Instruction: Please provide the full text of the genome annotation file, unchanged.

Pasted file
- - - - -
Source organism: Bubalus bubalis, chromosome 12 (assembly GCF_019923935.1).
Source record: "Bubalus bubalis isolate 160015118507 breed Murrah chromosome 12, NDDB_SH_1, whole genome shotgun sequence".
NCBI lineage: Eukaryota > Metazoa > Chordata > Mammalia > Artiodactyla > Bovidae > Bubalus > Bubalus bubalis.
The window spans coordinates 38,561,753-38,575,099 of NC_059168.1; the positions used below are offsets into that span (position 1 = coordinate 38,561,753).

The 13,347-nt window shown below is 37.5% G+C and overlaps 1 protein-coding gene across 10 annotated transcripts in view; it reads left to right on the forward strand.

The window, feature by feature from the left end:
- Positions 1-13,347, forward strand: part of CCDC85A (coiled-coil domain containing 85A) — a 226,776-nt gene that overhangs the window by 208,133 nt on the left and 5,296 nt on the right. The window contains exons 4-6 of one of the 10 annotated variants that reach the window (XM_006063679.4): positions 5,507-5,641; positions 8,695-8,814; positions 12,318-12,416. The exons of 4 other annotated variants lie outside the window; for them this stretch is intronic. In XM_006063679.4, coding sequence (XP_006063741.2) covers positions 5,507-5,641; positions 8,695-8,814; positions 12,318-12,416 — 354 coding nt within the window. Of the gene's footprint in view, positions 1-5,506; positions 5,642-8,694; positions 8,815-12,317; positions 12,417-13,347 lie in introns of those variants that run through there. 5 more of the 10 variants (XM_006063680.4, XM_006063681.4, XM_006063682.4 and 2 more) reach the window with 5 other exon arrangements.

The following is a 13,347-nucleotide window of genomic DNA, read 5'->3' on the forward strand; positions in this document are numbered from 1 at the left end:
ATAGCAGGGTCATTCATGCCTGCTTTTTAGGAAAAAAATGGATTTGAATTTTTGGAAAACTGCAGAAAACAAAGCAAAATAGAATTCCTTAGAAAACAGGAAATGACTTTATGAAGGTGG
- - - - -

Source organism: Bubalus bubalis, chromosome 12 (assembly GCF_019923935.1).
Source record: "Bubalus bubalis isolate 160015118507 breed Murrah chromosome 12, NDDB_SH_1, whole genome shotgun sequence".
NCBI lineage: Eukaryota > Metazoa > Chordata > Mammalia > Artiodactyla > Bovidae > Bubalus > Bubalus bubalis.
The window spans coordinates 38,561,753-38,575,099 of NC_059168.1; the positions used below are offsets into that span (position 1 = coordinate 38,561,753).

The 13,347-nt window shown below is 37.5% G+C and overlaps 1 protein-coding gene across 10 annotated transcripts in view; it reads left to right on the forward strand.

The window, feature by feature from the left end:
- Positions 1-13,347, forward strand: part of CCDC85A (coiled-coil domain containing 85A) — a 226,776-nt gene that overhangs the window by 208,133 nt on the left and 5,296 nt on the right. The window contains exons 4-6 of one of the 10 annotated variants that reach the window (XM_006063679.4): positions 5,507-5,641; positions 8,695-8,814; positions 12,318-12,416. The exons of 4 other annotated variants lie outside the window; for them this stretch is intronic. In XM_006063679.4, coding sequence (XP_006063741.2) covers positions 5,507-5,641; positions 8,695-8,814; positions 12,318-12,416 — 354 coding nt within the window. Of the gene's footprint in view, positions 1-5,506; positions 5,642-8,694; positions 8,815-12,317; positions 12,417-13,347 lie in introns of those variants that run through there. 5 more of the 10 variants (XM_006063680.4, XM_006063681.4, XM_006063682.4 and 2 more) reach the window with 5 other exon arrangements.

The following is a 13,347-nucleotide window of genomic DNA, read 5'->3' on the forward strand; positions in this document are numbered from 1 at the left end:
ATAGCAGGGTCATTCATGCCTGCTTTTTAGGAAAAAAATGGATTTGAATTTTTGGAAAACTGCAGAAAACAAAGCAAAATAGAATTCCTTAGAAAACAGGAAATGACTTTATGAAGGTGG